The ryanodine receptor provides high throughput Ca2+-release but is precisely regulated by networks of associated proteins: a focus on proteins relevant to phosphorylation.
O'Brien F., Venturi E., Sitsapesan R.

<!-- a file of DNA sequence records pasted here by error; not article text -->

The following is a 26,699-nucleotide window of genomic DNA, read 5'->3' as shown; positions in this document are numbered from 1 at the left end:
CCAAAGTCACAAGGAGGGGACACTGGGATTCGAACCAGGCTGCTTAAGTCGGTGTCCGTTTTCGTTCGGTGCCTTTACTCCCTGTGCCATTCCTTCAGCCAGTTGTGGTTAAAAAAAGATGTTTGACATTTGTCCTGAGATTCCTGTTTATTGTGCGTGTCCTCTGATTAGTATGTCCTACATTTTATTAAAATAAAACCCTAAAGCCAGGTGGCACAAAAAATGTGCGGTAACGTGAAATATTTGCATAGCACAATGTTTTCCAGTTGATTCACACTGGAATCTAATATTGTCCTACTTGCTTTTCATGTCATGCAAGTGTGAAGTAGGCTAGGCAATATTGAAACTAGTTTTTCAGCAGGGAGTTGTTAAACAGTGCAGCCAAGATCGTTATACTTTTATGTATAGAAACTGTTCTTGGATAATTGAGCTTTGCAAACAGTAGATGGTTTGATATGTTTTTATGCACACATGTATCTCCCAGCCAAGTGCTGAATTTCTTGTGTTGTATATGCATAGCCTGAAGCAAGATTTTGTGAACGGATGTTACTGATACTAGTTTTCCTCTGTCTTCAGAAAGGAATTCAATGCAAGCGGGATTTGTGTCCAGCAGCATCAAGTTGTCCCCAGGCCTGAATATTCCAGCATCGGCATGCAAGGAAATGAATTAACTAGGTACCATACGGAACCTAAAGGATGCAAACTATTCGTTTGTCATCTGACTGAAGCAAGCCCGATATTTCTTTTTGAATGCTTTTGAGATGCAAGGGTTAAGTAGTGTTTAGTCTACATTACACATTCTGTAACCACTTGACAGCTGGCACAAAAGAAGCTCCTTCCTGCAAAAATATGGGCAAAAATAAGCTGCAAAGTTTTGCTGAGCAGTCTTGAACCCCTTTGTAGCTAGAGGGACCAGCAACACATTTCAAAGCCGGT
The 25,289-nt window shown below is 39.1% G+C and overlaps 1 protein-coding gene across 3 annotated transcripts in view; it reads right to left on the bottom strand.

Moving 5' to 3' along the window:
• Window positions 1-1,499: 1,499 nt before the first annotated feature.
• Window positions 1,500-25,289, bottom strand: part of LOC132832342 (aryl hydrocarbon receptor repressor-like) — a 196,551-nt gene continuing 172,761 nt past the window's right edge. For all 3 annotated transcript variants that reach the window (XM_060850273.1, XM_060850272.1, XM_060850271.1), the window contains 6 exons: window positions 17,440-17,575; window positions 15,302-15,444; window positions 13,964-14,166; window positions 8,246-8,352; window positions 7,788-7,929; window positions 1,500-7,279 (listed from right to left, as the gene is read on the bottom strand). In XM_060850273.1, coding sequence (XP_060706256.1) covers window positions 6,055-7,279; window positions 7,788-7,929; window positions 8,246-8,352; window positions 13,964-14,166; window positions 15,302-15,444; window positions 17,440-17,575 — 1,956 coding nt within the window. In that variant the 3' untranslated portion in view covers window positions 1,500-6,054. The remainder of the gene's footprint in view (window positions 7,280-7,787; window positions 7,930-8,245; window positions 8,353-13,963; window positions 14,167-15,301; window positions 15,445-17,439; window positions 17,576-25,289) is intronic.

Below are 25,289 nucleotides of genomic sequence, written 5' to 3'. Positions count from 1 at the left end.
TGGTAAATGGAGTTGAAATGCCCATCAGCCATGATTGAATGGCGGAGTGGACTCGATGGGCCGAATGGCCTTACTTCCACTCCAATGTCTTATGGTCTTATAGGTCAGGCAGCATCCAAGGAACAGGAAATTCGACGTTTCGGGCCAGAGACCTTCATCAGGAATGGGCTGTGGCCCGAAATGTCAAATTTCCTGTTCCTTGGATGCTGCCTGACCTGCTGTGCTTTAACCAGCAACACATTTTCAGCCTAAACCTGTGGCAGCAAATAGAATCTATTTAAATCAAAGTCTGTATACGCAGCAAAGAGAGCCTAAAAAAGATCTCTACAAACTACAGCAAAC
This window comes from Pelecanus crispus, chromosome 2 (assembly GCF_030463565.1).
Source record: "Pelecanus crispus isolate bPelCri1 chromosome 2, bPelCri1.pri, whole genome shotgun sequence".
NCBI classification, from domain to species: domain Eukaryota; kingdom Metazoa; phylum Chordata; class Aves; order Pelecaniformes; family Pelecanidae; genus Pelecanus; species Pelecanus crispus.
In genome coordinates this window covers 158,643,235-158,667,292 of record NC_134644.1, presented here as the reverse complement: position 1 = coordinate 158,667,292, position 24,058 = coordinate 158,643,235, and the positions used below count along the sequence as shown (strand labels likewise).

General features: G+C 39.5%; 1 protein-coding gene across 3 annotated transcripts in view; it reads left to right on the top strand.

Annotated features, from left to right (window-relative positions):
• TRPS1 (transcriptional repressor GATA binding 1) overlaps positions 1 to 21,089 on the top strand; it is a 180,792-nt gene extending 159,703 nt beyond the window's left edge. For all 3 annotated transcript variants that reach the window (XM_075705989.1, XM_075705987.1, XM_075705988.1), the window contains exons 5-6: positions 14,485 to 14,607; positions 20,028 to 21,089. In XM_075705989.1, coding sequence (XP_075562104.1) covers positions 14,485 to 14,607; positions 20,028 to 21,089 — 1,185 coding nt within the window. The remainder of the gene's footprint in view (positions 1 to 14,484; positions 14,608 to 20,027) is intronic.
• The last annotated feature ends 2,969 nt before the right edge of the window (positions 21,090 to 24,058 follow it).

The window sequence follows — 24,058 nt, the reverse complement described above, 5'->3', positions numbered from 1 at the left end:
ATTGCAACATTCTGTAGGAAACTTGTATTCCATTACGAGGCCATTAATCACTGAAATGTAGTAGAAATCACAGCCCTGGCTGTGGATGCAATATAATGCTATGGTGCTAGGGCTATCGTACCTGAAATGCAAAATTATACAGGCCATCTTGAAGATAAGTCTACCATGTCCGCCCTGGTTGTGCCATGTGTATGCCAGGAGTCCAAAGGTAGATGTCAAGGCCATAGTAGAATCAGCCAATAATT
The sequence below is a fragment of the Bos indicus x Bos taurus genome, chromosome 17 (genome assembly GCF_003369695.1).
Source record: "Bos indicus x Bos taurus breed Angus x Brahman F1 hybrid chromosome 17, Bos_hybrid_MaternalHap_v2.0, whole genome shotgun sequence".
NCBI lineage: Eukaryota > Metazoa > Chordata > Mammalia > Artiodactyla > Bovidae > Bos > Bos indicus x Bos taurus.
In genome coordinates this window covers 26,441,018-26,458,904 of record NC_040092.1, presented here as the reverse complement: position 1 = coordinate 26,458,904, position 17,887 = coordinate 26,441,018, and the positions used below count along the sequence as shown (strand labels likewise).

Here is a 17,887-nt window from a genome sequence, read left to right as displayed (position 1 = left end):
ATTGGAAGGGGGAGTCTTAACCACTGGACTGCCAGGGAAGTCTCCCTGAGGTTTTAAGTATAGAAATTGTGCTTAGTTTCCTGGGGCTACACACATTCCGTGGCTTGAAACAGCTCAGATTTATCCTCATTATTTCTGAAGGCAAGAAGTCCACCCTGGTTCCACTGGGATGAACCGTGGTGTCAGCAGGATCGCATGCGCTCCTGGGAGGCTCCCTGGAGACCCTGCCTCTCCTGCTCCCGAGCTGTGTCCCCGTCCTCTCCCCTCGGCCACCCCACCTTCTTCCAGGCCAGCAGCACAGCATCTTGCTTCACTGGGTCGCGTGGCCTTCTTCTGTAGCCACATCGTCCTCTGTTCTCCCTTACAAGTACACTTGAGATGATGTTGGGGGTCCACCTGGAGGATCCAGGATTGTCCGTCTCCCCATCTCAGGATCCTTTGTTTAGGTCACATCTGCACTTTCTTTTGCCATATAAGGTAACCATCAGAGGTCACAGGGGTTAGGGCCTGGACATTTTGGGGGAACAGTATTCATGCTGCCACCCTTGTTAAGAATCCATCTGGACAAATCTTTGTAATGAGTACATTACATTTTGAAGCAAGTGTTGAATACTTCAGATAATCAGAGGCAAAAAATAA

Once opened, ryanodine receptors (RyR) are efficient pathways for the release of Ca2+ from the endoplasmic/sarcoplasmic reticulum (ER/SR). The precise nature of the Ca2+-release event, however, requires fine-tuning for the specific process and type of cell involved. For example, the spatial organization of RyRs, the luminal [Ca2+] and the influence of soluble regulators that fluctuate under physiological and pathophysiological control mechanisms, all affect the amplitude and duration of RyR Ca2+ fluxes. Various proteins are docked tightly to the huge bulky structure of RyR and there is growing evidence that, together, they provide a sophisticated and integrated system for regulating RyR channel gating. This review focuses on those proteins that are relevant to phosphorylation of RyR channels with particular reference to the cardiac isoform of RyR (RyR2). How phosphorylation of RyR affects channel activity and whether proteins such as the FK-506 binding proteins (FKBP12 and FKBP12.6) are involved, have been highly controversial subjects for more than a decade. But that is expected given the large number of participating proteins, the relevance of phosphorylation in heart failure and inherited arrhythmic diseases, and the frustrations of predicting relationships between structure and function before the advent of a high resolution structure of RyR.